The end of the battle of Fallujah was one of the lowest points of the entire U.S. military effort in Iraq. "Most of Fallujah is returning to normal," President Bush asserted on April 28, after a series of aerial bombardments. It was a stunningly inaccurate statement. Not one of the objectives of the Marine attack had been achieved. The attack order, as stated in a Marine briefing, was to "capture/kill the murderers of the coalition contractors while conducting offensive operations . . . to restore law and order and build long-term stability." The desired end state, as stated in that briefing, was to make it impossible for terrorists to destabilize the city again. When the fight ended, the murderers had not been apprehended and law and order had not been restored. What's worse, in the following weeks it would become painfully clear that it was the murderers of the contractors who enjoyed free rein in the city, not the Marines. "We turned the city over to the Fallujah Brigade -- which was made up of people we'd been fighting against," said [Colonel John] Toolan.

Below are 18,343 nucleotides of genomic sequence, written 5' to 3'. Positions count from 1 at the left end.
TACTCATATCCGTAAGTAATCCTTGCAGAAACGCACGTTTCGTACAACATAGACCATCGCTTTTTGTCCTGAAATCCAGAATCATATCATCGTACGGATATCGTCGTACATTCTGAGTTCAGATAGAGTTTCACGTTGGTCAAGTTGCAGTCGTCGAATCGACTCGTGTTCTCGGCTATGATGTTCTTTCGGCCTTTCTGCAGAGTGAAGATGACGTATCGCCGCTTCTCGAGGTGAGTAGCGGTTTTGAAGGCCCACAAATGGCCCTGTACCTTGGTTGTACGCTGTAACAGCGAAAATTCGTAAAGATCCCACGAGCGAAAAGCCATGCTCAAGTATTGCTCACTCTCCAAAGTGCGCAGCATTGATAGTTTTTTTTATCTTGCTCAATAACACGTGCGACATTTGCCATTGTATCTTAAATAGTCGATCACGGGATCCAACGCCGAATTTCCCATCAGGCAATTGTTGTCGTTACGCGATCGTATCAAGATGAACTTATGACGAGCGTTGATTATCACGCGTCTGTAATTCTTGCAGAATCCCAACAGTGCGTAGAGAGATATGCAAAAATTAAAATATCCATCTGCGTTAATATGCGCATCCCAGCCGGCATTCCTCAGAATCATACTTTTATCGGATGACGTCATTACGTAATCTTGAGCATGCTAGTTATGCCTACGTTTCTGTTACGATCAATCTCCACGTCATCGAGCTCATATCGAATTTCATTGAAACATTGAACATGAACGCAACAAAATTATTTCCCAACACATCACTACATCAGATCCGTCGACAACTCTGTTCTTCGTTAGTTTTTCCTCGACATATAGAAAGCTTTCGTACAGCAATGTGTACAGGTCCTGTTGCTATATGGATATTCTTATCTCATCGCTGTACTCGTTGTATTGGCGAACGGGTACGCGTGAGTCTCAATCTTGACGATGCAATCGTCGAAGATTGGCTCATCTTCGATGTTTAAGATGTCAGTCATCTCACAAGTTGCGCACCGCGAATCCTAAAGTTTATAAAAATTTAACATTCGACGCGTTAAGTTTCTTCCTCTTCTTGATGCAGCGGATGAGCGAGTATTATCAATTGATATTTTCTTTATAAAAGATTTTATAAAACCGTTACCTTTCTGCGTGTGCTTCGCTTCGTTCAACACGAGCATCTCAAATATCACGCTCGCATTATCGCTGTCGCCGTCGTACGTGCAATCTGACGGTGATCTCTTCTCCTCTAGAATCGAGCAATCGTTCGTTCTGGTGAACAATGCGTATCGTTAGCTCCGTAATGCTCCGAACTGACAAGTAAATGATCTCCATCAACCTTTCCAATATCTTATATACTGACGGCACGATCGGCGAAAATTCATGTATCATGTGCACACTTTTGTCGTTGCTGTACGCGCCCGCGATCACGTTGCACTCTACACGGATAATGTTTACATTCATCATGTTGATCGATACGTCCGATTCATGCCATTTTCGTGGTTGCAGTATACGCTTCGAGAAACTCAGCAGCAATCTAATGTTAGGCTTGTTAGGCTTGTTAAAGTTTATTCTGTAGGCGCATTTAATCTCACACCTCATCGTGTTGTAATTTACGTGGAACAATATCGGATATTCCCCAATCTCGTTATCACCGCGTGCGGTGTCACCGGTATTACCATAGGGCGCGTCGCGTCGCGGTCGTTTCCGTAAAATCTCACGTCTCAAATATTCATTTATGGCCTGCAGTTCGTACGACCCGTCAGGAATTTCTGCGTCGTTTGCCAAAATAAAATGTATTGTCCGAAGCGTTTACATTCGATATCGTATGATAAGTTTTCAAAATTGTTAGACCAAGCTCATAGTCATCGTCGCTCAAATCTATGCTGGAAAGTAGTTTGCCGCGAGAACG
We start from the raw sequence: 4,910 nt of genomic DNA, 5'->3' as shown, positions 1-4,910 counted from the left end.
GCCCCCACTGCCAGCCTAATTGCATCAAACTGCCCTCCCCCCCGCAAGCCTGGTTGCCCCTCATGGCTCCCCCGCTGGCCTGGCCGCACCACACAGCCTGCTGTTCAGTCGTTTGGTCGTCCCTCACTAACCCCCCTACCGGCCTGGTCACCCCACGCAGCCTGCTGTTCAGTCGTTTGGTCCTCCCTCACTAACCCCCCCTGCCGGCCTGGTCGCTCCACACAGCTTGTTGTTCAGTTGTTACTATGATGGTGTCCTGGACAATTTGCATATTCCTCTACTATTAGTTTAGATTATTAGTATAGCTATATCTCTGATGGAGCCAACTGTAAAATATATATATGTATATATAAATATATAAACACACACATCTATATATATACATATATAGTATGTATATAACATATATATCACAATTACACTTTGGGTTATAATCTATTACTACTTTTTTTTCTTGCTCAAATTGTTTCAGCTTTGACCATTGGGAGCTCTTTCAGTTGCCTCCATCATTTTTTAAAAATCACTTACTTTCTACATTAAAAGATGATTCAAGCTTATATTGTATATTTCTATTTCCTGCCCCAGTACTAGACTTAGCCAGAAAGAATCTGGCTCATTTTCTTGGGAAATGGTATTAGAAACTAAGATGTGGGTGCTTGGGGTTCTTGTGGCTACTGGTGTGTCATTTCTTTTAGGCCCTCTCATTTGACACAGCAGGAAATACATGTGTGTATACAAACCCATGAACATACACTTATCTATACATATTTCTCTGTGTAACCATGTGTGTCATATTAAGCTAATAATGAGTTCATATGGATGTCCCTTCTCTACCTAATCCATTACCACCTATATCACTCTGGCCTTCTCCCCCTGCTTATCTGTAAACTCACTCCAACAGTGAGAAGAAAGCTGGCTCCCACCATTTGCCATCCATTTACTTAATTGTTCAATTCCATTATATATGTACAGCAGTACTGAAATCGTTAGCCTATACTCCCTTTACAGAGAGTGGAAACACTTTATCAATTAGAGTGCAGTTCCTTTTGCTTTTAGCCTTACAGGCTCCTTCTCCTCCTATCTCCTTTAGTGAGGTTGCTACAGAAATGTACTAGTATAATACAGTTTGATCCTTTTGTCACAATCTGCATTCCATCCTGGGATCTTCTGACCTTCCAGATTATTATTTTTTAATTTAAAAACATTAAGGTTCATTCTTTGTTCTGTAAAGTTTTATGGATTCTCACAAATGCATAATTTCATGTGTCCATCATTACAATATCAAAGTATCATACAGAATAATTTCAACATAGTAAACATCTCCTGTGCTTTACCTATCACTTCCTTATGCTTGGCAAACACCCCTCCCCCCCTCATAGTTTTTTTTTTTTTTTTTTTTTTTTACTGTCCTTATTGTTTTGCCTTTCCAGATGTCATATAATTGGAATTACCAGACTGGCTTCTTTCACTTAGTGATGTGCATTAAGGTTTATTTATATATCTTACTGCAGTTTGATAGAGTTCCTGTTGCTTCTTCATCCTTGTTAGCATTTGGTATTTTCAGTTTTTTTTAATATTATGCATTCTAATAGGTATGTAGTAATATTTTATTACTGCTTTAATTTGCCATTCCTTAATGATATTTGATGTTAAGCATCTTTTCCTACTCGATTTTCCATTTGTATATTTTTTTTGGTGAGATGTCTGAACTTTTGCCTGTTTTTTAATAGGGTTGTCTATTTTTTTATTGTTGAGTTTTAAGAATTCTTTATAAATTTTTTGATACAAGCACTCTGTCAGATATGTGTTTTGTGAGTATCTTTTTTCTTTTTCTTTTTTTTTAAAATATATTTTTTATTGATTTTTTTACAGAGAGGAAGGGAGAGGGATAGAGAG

© 2006, Thomas E. Ricks. All rights reserved.
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